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Sunday, February 24, 2013
LOSING MY SECRECY: THE SECRET YEARS, 1967 TO 1973
The rude awakening of losing a career was to find a job
akin to my educational qualifications. At the end of summer 1972 I got into the
tail end of student work at Haverhill Meat Products – the fastest pig cutting
line in Europe (at the time). Assigned to cleaning, I got to see every
department in the factory – from void to basement, from the abattoir to the
This was an eye opener which influenced me greatly – my poetry,
art and politics. Here was the madness of the market, the failings of the food
industry, the power of workers, the brilliance of working class humanity and
the dregs of the fat pit in the basement from which lipstick was made.
By 1975 I had made a series of drawings of my experiences
and it had become the back drop to my first long poem, ‘Blunt Pink.’ Nearly
twenty years later the factory, in part, became the scaffolding of my 1992 BBC
Radio 4 Play ‘Overspill.’ But I jump forward too far.
A few weeks at HMP and I was off, chasing something more
permanent. I got a job at a factory in Glemsford, Suffolk, where they prepared
spices and other ingredients for prepared food. I worked in the pepper mill – a
huge one. I had to carry half-hundred weight sacks up a ladder, cut the sacks
open and tip into the mill, rush down the ladder to bag up the ground pepper
and so on and so forth.
Others manned worse machines including the liquorice root
crusher, which caught fire while I was there.
Fag breaks were few and short and taken in a shed. One
bloke, probably 40 but looking 60, coughed his guts up: “Son, yer no used to
heavy industry?” he said rhetorically to me in a deep Scottish accent. Sure but
I didn’t want to die choking on dust and on the bus to work on my third day I
didn’t (couldn’t) get off at the factory.
My exasperated parents sent me back to Liverpool to work
on the first film he was making. It was a great short, almost silent black and
white film but my life was back in Suffolk, however plodding that would be.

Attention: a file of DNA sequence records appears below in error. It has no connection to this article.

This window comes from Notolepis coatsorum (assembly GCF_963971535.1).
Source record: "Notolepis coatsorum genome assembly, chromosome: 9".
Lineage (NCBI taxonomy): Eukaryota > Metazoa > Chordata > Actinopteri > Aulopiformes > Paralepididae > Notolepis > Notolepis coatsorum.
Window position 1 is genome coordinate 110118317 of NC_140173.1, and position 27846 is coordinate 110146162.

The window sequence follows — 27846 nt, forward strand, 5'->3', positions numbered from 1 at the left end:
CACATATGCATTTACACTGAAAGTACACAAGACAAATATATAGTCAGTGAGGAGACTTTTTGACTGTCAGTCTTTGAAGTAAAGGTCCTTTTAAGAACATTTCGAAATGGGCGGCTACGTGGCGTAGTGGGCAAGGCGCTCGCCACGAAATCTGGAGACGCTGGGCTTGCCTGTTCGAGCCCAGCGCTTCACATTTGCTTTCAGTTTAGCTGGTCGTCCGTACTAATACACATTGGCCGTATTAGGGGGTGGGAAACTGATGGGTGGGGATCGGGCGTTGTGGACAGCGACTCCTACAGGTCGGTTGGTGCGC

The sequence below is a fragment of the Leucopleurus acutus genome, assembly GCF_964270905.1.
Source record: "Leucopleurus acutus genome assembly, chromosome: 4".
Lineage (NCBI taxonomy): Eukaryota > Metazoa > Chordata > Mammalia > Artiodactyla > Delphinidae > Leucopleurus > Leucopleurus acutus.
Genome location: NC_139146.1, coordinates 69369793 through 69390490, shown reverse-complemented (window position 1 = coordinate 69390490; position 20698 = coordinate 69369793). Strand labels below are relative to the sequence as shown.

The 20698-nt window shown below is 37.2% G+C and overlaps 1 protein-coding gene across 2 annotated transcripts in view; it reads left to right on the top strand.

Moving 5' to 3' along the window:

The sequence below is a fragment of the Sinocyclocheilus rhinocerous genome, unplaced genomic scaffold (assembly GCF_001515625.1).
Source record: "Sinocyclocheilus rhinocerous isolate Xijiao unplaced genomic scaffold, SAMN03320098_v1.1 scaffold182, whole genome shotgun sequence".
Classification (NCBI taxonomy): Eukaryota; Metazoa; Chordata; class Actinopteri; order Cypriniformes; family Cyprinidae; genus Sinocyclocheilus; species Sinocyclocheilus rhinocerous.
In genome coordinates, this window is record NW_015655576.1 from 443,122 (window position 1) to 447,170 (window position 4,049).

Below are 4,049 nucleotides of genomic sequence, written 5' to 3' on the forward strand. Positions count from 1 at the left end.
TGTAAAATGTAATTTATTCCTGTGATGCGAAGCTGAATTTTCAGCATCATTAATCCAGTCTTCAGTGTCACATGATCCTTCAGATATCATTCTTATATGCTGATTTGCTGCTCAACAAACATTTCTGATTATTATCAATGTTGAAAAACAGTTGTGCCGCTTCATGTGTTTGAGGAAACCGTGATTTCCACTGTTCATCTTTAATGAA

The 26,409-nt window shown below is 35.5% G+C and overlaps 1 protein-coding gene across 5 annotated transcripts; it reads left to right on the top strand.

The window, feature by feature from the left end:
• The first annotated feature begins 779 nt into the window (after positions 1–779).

Luckily, unnoticed by me, the country was changing. Even
in Suffolk Comprehensive Education was coming in and there were genuinely more
opportunities for those of us who had fallen through the barbed-wire net. From
September 1972 to July 1973 I took ‘A’ level art and some ‘O’ Levels at Bury St
Edmunds FE College (now West Suffolk College) The teachers were liberal and the
institution relaxed and student orientated. I loved it and within a year I had
1972 and 1973 were whirlwind years in which I realised I
wanted to be some kind of poet. In 1972 I began submitting my poetry to the
flourishing little magazines – a scene grown out of the new democratisation of
the arts and the more open society of the 1970s. However, I was 20 and had not
been to University and my upbringing didn’t give me confidence in my abilities.
One of my first rejections was from the nice Norman
Hidden of New Poetry Magazine, who prided himself in actually responding
himself to each submission. His advice: “don’t run before you can walk.”
I know what Norman Hidden meant but if you had a baby
which went straight from crawling to running you’d not be shouting at it: “Oi!
You walk first! No self-taught Olympian in this house!”
So the rejection slips began to come in.
However, I had been sharing my poetry with my peers and a
student, Andrew Killin (?) produced an ‘alternative’ duplicated college
magazine, which featured seven of my poems! Read by fifty people, perhaps, this
was a start.
Of the seven, one was a huge problem, then as it is now –
‘Vulturis – a poem for forgotten South Africa.
full circus Flesh
in the dust
the children Are watching
the menagerie Are the
menagerie The vultures
disguise May circumference Discarded
meat On the
are selected elements from the poem – a poem which tries to be clever. If
Norman Hidden had said: “you don’t need to be clever to write poetry” I would
have been a lot further forward. Or would I?